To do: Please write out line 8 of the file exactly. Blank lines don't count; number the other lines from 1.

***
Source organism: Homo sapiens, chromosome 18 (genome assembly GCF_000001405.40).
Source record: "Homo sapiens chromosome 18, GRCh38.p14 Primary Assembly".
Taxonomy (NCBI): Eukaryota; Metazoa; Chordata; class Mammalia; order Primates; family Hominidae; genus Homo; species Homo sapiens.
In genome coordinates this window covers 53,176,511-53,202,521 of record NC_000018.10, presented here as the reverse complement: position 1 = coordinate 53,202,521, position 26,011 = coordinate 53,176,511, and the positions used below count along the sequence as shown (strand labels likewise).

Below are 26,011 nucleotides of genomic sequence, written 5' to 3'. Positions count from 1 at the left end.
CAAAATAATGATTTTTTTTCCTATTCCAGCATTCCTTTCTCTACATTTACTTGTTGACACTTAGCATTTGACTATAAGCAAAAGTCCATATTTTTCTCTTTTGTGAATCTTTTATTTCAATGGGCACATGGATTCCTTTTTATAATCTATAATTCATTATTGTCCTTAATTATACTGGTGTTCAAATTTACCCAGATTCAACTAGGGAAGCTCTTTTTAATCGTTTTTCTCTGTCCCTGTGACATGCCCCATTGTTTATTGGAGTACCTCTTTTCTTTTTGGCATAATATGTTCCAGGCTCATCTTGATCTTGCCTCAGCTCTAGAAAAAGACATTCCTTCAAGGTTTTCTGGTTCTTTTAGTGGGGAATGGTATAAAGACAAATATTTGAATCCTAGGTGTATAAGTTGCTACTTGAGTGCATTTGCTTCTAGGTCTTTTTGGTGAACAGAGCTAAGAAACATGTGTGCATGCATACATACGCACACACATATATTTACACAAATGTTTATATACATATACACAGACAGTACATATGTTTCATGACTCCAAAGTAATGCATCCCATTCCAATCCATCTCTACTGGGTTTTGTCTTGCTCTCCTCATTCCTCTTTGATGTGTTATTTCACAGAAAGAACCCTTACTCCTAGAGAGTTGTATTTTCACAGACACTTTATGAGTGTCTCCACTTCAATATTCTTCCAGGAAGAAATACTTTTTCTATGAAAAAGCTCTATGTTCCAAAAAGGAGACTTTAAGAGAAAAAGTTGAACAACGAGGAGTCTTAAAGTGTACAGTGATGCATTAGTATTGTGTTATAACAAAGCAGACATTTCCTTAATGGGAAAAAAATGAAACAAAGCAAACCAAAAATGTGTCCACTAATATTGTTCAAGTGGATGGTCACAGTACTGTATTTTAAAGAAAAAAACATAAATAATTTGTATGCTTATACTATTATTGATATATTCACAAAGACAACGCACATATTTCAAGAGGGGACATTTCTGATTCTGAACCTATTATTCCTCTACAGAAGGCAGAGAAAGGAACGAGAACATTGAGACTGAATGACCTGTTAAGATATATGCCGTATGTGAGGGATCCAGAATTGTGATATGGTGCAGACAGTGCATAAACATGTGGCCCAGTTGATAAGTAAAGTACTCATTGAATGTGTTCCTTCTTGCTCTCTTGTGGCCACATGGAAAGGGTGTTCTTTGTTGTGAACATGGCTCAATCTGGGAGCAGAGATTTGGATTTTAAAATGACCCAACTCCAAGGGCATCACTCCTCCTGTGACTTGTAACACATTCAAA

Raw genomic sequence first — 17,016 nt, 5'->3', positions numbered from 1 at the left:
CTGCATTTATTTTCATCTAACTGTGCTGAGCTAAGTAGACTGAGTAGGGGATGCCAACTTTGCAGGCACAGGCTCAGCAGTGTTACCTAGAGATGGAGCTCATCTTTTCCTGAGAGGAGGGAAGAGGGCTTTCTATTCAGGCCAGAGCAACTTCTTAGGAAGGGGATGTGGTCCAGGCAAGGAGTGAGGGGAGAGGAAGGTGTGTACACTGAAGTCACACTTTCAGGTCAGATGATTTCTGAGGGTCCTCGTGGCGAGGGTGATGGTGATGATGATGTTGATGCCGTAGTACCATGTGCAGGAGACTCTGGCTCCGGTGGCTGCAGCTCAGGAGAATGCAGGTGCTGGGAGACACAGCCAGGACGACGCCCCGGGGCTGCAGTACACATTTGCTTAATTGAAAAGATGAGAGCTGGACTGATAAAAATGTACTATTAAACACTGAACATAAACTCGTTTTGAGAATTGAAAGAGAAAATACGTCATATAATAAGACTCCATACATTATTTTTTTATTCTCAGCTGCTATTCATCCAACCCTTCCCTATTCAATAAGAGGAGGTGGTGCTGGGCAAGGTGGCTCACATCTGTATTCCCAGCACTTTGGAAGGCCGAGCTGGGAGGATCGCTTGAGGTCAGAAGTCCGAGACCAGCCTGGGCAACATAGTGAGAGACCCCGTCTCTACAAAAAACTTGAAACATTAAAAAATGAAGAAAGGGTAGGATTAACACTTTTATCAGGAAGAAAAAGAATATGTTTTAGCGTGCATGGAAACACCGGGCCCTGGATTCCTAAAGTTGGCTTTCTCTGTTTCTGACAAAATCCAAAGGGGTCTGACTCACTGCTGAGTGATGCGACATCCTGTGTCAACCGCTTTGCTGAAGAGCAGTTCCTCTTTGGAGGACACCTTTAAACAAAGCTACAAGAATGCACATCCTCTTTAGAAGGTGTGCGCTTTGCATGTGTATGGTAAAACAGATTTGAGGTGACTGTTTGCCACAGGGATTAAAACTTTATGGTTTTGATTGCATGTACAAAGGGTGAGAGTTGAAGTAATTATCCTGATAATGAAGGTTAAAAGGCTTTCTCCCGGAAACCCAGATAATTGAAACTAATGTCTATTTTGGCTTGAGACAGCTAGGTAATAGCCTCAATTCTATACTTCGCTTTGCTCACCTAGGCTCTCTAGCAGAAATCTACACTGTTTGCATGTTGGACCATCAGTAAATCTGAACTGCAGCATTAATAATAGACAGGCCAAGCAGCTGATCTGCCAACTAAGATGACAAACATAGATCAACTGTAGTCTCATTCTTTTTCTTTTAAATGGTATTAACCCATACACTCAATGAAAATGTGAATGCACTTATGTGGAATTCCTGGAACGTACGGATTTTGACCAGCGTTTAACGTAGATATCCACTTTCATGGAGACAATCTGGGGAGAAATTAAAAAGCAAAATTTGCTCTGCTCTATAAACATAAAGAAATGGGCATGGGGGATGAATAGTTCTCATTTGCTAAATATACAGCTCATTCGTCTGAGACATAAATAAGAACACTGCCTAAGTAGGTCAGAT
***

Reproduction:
CTGCATTTATTTTCATCTAACTGTGCTGAGCTAAGTAGACTGAGTAGGGGATGCCAACTTTGCAGGCACAGGCTCAGCAGTGTTACCTAGAGATGGAGCTCATCTTTTCCTGAGAGGAGGGAAGAGGGCTTTCTATTCAGGCCAGAGCAACTTCTTAGGAAGGGGATGTGGTCCAGGCAAGGAGTGAGGGGAGAGGAAGGTGTGTACACTGAAGTCACACTTTCAGGTCAGATGATTTCTGAGGGTCCTCGTGGCGAGGGTGATGGTGATGATGATGTTGATGCCGTAGTACCATGTGCAGGAGACTCTGGCTCCGGTGGCTGCAGCTCAGGAGAATGCAGGTGCTGGGAGACACAGCCAGGACGACGCCCCGGGGCTGCAGTACACATTTGCTTAATTGAAAAGATGAGAGCTGGACTGATAAAAATGTACTATTAAACACTGAACATAAACTCGTTTTGAGAATTGAAAGAGAAAATACGTCATATAATAAGACTCCATACATTATTTTTTTATTCTCAGCTGCTATTCATCCAACCCTTCCCTATTCAATAAGAGGAGGTGGTGCTGGGCAAGGTGGCTCACATCTGTATTCCCAGCACTTTGGAAGGCCGAGCTGGGAGGATCGCTTGAGGTCAGAAGTCCGAGACCAGCCTGGGCAACATAGTGAGAGACCCCGTCTCTACAAAAAACTTGAAACATTAAAAAATGAAGAAAGGGTAGGATTAACACTTTTATCAGGAAGAAAAAGAATATGTTTTAGCGTGCATGGAAACACCGGGCCCTGGATTCCTAAAGTTGGCTTTCTCTGTTTCTGACAAAATCCAAAGGGGTCTGACTCACTGCTGAGTGATGCGACATCCTGTGTCAACCGCTTTGCTGAAGAGCAGTTCCTCTTTGGAGGACACCTTTAAACAAAGCTACAAGAATGCACATCCTCTTTAGAAGGTGTGCGCTTTGCATGTGTATGGTAAAACAGATTTGAGGTGACTGTTTGCCACAGGGATTAAAACTTTATGGTTTTGATTGCATGTACAAAGGGTGAGAGTTGAAGTAATTATCCTGATAATGAAGGTTAAAAGGCTTTCTCCCGGAAACCCAGATAATTGAAACTAATGTCTATTTTGGCTTGAGACAGCTAGGTAATAGCCTCAATTCTATACTTCGCTTTGCTCACCTAGGCTCTCTAGCAGAAATCTACACTGTTTGCATGTTGGACCATCAGTAAATCTGAACTGCAGCATTAATAATAGACAGGCCAAGCAGCTGATCTGCCAACTAAGATGACAAACATAGATCAACTGTAGTCTCATTCTTTTTCTTTTAAATGGTATTAACCCATACACTCAATGAAAATGTGAATGCACTTATGTGGAATTCCTGGAACGTACGGATTTTGACCAGCGTTTAACGTAGATATCCACTTTCATGGAGACAATCTGGGGAGAAATTAAAAAGCAAAATTTGCTCTGCTCTATAAACATAAAGAAATGGGCATGGGGGATGAATAGTTCTCATTTGCTAAATATACAGCTCATTCGTCTGAGACATAAATAAGAACACTGCCTAAGTAGGTCAGAT